I am also very thankful for all the time my own kids got to shag balls for the teams when they visited, and talk with Mike about life and volleyball. He always listened and cared.

Mike Hulett coaching the USA sitting team/USA Volleyball photo

I will close with two favorite stories about my friend and hero.

He spent decades growing the game coaching juniors and was part of our USAV Junior Assembly meetings all that time. Roger Neppl tells how in the first set of meetings he attended with Mike, “the chair asked for someone to be secretary and take notes. Everyone looked down at their shoes … and Mike raised his claw and took notes with his two metal claws on a laptop.”

That was Mike, doing what needs to be done.

The second was in 2012 when I knew Mike would be getting USA Volleyball’s highest honor, the USA Volleyball’s Harold T. Friermood “Frier” Award recipient for lifetime achievement. It came as a surprise to him.

His family was staying hidden in the back of the hall, and I asked Olympian Scott Fortune to sit with us to keep Mike “busy.” Scott did his job and I got a great video of the shock and disbelief of Huey getting selected and rolled up in his chair to the stage, as his family joined and celebrated with him.

I am going to miss interacting with Mike more than these words will ever come close to expressing, and am just thankful for all the time we got to share around our wonderful volleyball family.


Mike Hulett graduated from Northwestern University and a was CAP V-rated coach whose incredible resume included founding the Adversity Volleyball Club, and serving on the board of directors of the Great Lakes Region.

He was the head coach of the USA men’s paralympic sitting team in the 1996 and 2000 Olympics and was head coach of the 2004 and 2008 USA Olympics women’s sitting teams. The USA won the bronze medal in Athens in 2004 (see John Kessel’s video below) and won silver in Beijing in 2008.

Great Lakes Region commissioner Sandy Abbinanti fought back tears Friday as she remembered her friend.

“He was a very good person,” Abbinanti said. “The thing that strikes me the most is that you never really thought of him as handicapped. You never thought of him as a quadriplegic. No matter what it was, he was there, no matter if it was coaching in the gym or speaking at a volleyball clinic or whatever. And he was always larger than life.”

Abbinanti laughed when recalling, “I can’t tell you how many times he broke one of his prosethetic arms. He would block a ball and wouldn’t even think about it. He would protect who was ever near him. Or put his arm in front of his face. And he broke his wheelchair the same way.”

Abbinanti said they talked Wednesday about plans for Hulett, as the Great Lake junior rep, to go the upcoming USA Volleyball annual meeting.

“The name of his club,” Abbinanti said. “If there was a person who went through more adversity than I have no idea who it could have been. And he took it stride.”

Doug Beal, the former USA Volleyball player, coach of the USA men’s team that won the 1984 Olympic gold medal, and CEO from 2005-2016, remembered Hulett fondly.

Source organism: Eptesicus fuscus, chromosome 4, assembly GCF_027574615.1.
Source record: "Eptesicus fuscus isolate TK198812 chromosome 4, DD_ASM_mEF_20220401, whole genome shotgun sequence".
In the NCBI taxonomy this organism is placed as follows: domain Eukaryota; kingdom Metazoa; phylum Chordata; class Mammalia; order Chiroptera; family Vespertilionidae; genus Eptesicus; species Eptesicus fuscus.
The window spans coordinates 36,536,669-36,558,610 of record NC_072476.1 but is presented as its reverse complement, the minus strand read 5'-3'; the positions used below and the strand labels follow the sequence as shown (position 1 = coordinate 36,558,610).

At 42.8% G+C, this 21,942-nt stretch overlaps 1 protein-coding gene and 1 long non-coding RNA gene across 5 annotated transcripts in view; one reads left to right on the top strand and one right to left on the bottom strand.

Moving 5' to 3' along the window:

“Mike was extraordinarily challenged because of his disabilities and amputations. Living his life was pretty remarkable and what he was able to do and forge ahead and live as relatively a normal life as he possibly could is the most remarkable part of his story,” Beal said.

“I don’t know anybody who knew Mike or engaged with him that didn’t find him at some level or another inspirational. His ability to have a career and coach and create a junior club and own a facility, coach our women’s sitting team, is just unbelievable. And his role in establishing the viability and growth of the paralympic program within USA Volleyball, he deserves the bulk of the credit, along with John Kessel.”

Jon Aharoni is currently with Team USA at the Beach World Series Open in Pingtan, China. He called Hulett a “legend in our sport.”

“I am deeply saddened by this news,” Aharoni said. “He was a family man who was committed to serving the Great Lakes Region and sitting volleyball. He was honored with the Frier award, which is the pinnacle of achievement in our organization.

“He laid the groundwork for sitting volleyball in our country and our programs would not exist without his trailblazing work. He established a medal-worthy culture in our woman’s team that is alive and well today.

“All this while being a heart attack survivor and an amputee. I send my deepest condolences to his family and friends. I am honored to serve the teams that he gave his life’s work to. Thank you Mike, rest in aloha.”

JVA director Jenny Hahn’s Milwaukee Sting competes in the adjacent Badger Region.

“Mike Hulett is truly one of the heroes of our sport,” Hahn said. “I knew Mike through my years of coaching club. Mike’s road through life was not easy. He inspired me with his positive attitude even in the face of “Adversity.” He inspired so many young athletes to be better and achieve more.”

USA Volleyball also posted a story that includes many photos about Hulett.

And for one more amazing piece from John Kessel about Mike Hulett that he wrote for USA Volleyball in 2014, it’s well worth your while to click here.



  1. Shocked to see the USAV release.
    I knew him when I was in St Louis for 10 yrs.
    Thank U ,John, for the details of his life … John U remain Johnny volley seed.
    Amazing stuff..

    I know of the challenges
    And I know U and his friends
    Did put him together many mornings …

    Drat.. life moves on even if we protest …
    Yet , he leaves an essence and a spirit surrounding us all ..

    Upward and Onward 👍🙏👼